Maltese businesses must stop asking Government to absorb any part of the mandatory increase in wages tied to inflation. Instead, they must look within and use the high profits registered in the post pandemic period as a buffer against future wage increases, while investing retained earnings into increasing their capacity and meeting growing demand, thereby limiting inflationary pressures.

This was a central message of Finance Minister Clyde Caruana’s pre-budget arguments, where he underscored the extensive subsidies and support already extended by Government, particularly in fixing the prices of energy and fuel.

The subsidies constitute and enormous financial outlay by the state, without which inflation would be far higher – further driving up the Cost of Living Adjustment (COLA), which is linked to inflation.

Minister Caruana’s strong statement follows widespread calls by businesses and business organisations for Government to step in and limit the impact of next year’s COLA increase, estimated to be around €13 per employee per week.

Should that figure hold true, it would constitute the largest ever COLA increase, beating out the €9.90 increase given for 2023. COLA increases need to be paid by employers, with the mechanism designed to help salaries remain in step with prices.

The Pre-Budget Consultation Document 2024, released on Wednesday (yesterday), points out that corporate profits rebounded strongly across the EU after suffering a decline during the pandemic.

“Interestingly, those countries that observed the highest increase in unit profits have registered the strongest increase in headline inflation during 2022,” reads the document. “Also, increases in unit profits have largely outpaced inflation, which is the case for Malta.”

While conceding that “this does not necessarily mean that inflation is driven by increased profit margins,” the Ministry effectively renders this a moot point, since whatever the margins, profits remain “the most significant driver of domestic price pressures.”

The document notes that the share of economic output going to firms and capital owners in the forms of profits, dividends and rents has surged, going from 50.5 per cent in 2020 to 54.6 per cent in 2022.

In fact, the cost of labour’s contribution to domestic inflation has been consistently lower than the impact of profits, “consistent with firms having the ability to pass on the higher costs more quickly, while wages take longer to adjust.”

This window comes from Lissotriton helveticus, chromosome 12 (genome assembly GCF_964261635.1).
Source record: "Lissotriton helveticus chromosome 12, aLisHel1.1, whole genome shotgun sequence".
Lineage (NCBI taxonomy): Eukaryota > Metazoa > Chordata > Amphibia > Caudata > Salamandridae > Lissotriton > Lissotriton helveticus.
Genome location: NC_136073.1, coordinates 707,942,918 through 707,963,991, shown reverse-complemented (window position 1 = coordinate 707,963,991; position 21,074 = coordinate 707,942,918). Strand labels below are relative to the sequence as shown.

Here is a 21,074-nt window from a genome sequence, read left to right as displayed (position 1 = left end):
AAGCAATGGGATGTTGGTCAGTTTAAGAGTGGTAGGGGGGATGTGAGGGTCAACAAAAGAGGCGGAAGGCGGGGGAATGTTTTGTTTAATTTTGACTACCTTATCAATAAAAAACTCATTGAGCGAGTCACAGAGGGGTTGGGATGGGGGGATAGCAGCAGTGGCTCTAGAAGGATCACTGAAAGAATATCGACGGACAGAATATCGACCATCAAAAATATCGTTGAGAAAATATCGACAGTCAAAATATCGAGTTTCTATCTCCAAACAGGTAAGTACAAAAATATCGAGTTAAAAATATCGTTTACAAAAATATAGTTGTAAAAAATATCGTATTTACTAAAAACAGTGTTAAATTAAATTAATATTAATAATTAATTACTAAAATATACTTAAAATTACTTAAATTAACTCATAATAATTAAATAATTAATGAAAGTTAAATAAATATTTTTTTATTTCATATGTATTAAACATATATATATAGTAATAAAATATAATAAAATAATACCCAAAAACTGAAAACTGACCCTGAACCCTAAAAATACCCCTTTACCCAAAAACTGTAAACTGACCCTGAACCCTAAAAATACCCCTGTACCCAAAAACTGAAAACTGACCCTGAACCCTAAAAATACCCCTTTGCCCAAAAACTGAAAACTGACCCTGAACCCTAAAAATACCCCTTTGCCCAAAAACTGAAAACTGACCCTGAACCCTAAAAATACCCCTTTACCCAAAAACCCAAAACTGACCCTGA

Fears of a wage-price spiral are further undermined when noting that real wages have declined, with the 3.3 per cent growth in nominal wages outpaced by inflation. The document also notes that, “up till now, the acceleration in wages in Malta has only come following price increases and has now started to moderate as inflation retracted from its peak.”

“This may imply that higher wage demands came as a response to past rises in inflation, rather than due to the expectation of further price rises, which would lead to a self-reinforcing wage-price spiral.”

Wages are expected to continue increasing, driven also by a tight labour market, but as inflationary pressures have already subsided, “one would expect expectations to remain contained.”

The bottom line for businesses is that Government is not planning to introduce any significant measures to alleviate the impact of the COLA increase, deeming the substantial support it is currently extending through energy and fuel subsidies to be enough.

Instead, businesses will have to dig into their profits, with the Ministry arguing that “the recorded increase in profits during the recovery period can act as a buffer against future wage increases.”

“Moreover, possible increases in retained earnings can be allocated towards investments which can aid in meeting growing demand by increasing capacity and thereby limiting inflationary pressures. To this end, the rise in profits has the potential to avert a wage-price spiral from taking hold.”

The question now is how this macro view translates down to individual businesses. While many have seen their profits increase, some, like those in the catering sector most hard hit by inflation – to which food prices have been a major contributor – claim to operate on wafer-thin margins.

The Minister is calling on businesses to dig into their accumulated profits, but what about those that have failed to accumulate enough?

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